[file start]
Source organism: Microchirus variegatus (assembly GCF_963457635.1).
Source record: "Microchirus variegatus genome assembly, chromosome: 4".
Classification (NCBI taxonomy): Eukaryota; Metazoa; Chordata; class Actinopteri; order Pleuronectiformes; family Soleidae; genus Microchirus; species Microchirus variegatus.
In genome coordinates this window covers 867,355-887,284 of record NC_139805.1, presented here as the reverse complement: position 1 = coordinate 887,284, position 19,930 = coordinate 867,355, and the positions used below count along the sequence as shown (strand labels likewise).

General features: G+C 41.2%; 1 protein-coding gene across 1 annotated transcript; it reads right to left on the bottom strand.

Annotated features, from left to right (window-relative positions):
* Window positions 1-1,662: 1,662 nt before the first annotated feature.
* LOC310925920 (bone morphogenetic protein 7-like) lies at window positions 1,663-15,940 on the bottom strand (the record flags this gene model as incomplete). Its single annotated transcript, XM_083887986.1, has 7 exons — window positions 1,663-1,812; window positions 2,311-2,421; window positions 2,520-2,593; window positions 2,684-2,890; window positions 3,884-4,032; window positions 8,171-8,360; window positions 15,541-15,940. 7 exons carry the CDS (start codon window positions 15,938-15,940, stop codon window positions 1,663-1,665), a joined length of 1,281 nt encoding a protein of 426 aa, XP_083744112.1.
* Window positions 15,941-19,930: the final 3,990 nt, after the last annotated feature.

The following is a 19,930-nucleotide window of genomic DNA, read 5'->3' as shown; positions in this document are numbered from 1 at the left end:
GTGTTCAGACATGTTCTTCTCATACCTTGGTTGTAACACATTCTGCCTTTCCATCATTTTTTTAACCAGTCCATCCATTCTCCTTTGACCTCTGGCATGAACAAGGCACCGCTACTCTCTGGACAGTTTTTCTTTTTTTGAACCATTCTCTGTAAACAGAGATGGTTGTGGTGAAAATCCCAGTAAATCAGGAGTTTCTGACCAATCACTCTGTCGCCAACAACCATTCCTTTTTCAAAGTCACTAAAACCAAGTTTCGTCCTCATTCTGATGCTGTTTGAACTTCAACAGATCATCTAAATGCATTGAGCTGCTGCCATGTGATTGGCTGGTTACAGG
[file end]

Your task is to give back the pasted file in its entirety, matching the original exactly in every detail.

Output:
Source organism: Microchirus variegatus (assembly GCF_963457635.1).
Source record: "Microchirus variegatus genome assembly, chromosome: 4".
Classification (NCBI taxonomy): Eukaryota; Metazoa; Chordata; class Actinopteri; order Pleuronectiformes; family Soleidae; genus Microchirus; species Microchirus variegatus.
In genome coordinates this window covers 867,355-887,284 of record NC_139805.1, presented here as the reverse complement: position 1 = coordinate 887,284, position 19,930 = coordinate 867,355, and the positions used below count along the sequence as shown (strand labels likewise).

General features: G+C 41.2%; 1 protein-coding gene across 1 annotated transcript; it reads right to left on the bottom strand.

Annotated features, from left to right (window-relative positions):
* Window positions 1-1,662: 1,662 nt before the first annotated feature.
* LOC310925920 (bone morphogenetic protein 7-like) lies at window positions 1,663-15,940 on the bottom strand (the record flags this gene model as incomplete). Its single annotated transcript, XM_083887986.1, has 7 exons — window positions 1,663-1,812; window positions 2,311-2,421; window positions 2,520-2,593; window positions 2,684-2,890; window positions 3,884-4,032; window positions 8,171-8,360; window positions 15,541-15,940. 7 exons carry the CDS (start codon window positions 15,938-15,940, stop codon window positions 1,663-1,665), a joined length of 1,281 nt encoding a protein of 426 aa, XP_083744112.1.
* Window positions 15,941-19,930: the final 3,990 nt, after the last annotated feature.

The following is a 19,930-nucleotide window of genomic DNA, read 5'->3' as shown; positions in this document are numbered from 1 at the left end:
GTGTTCAGACATGTTCTTCTCATACCTTGGTTGTAACACATTCTGCCTTTCCATCATTTTTTTAACCAGTCCATCCATTCTCCTTTGACCTCTGGCATGAACAAGGCACCGCTACTCTCTGGACAGTTTTTCTTTTTTTGAACCATTCTCTGTAAACAGAGATGGTTGTGGTGAAAATCCCAGTAAATCAGGAGTTTCTGACCAATCACTCTGTCGCCAACAACCATTCCTTTTTCAAAGTCACTAAAACCAAGTTTCGTCCTCATTCTGATGCTGTTTGAACTTCAACAGATCATCTAAATGCATTGAGCTGCTGCCATGTGATTGGCTGGTTACAGG